Groups & Individuals Oppose House Efforts to Kill Presidential Public Financing and EAC

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In a letter sent today to members of the House Administration Committee, 38 organizations and individuals with expertise in governance issues strongly opposed bills being considered tomorrow by the committee to terminate the Presidential Election Campaign Fund (HR 133) and the Election Assistance Commission (EAC) (HR 634).

The groups urged the committee members to reject both bills.  “At stake is the survival of the public financing system for presidential elections and a commission that plays a vitally important role in standardizing and modernizing election administration,” they wrote.

HR 133 “vitiates an important check on special interest money by eliminating public financing for presidential campaigns,” the letter says. “The current public financing system does not work because Congress never modernized the system to account for greatly increased costs in the financing of presidential campaigns. The system needs meaningful reform, not repeal, and should be updated to accommodate the new realities of campaign fundraising after the Supreme Court’s 5-4 decision in Citizens United.”

The letter continues, “Big money in elections, especially after Citizens United, is corrosive to government accountability and representative democracy. Now is the time to upgrade our presidential public financing system to empower small donors. Eliminating the presidential public financing system will ensure that the presidency is in the hands of the nation’s wealthiest individuals and special interest groups.”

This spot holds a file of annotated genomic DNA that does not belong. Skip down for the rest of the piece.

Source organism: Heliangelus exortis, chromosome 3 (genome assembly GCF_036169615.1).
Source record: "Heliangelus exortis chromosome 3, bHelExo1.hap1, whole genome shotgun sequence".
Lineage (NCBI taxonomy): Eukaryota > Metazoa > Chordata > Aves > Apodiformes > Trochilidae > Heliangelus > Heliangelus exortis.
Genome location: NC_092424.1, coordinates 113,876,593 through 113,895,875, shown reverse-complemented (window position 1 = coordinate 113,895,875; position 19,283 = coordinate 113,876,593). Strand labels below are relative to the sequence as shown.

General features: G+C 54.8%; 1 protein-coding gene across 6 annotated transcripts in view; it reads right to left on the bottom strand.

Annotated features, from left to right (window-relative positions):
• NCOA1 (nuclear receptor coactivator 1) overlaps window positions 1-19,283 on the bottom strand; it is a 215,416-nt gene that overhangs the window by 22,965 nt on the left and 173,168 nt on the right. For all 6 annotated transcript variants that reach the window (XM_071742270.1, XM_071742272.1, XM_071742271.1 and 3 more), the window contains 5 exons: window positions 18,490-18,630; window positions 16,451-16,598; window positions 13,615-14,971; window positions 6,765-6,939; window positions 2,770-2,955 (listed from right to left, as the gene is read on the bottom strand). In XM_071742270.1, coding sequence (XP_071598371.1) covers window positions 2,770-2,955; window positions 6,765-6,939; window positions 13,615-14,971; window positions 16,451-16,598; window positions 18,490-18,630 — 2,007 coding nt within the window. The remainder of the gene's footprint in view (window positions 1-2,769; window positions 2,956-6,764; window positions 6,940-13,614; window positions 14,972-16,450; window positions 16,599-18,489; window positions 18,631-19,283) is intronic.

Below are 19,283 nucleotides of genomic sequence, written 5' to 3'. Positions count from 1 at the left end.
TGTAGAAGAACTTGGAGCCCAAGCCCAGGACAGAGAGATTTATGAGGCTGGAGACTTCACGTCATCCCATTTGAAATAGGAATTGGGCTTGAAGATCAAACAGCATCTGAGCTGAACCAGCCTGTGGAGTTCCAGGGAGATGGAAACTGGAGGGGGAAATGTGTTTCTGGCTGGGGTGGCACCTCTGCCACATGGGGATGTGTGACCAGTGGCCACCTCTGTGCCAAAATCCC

HR 634 “would eliminate a resource that is a critical part of the government’s effort to ensure that our elections are fair, efficient, and accessible,” the groups wrote. “Established in the wake of the widespread election administration failures in the 2000 election, Congress created the Election Assistance Commission (EAC) to address serious problems with our voting systems that can suppress voter participation and turnout, including long lines at polling stations and outdated voter registration procedures. The EAC serves every American voter by conducting research, collecting data, and sharing information among elected officials, the public, and interested organizations.”

The letter continues, “In light of the many challenges faced by our state and local election administrators and the serious procedural problems that weaken voter access and participation, we believe that this is a time to reaffirm our commitment to voting rights and fair elections by strengthening the EAC and providing it with the staff it requires to function effectively. HR 634 would eliminate an important tool for improving a voting system fraught with problems and should be rejected.”

The letter concludes: “The presidential public financing system and the EAC are important components of an honest and fair election system that suffer from congressional neglect and gridlock, not from any inherent flaw. Instead of eliminating these important democracy reform tools, members of Congress should work to strengthen and expand our public financing system for presidential elections and provide the Election Assistance Commission with the resources it needs to perform its duties. The problems facing our electoral system demand such an effort to improve the integrity and effectiveness of campaign finance laws and election administration.”

To read the letter, click here.

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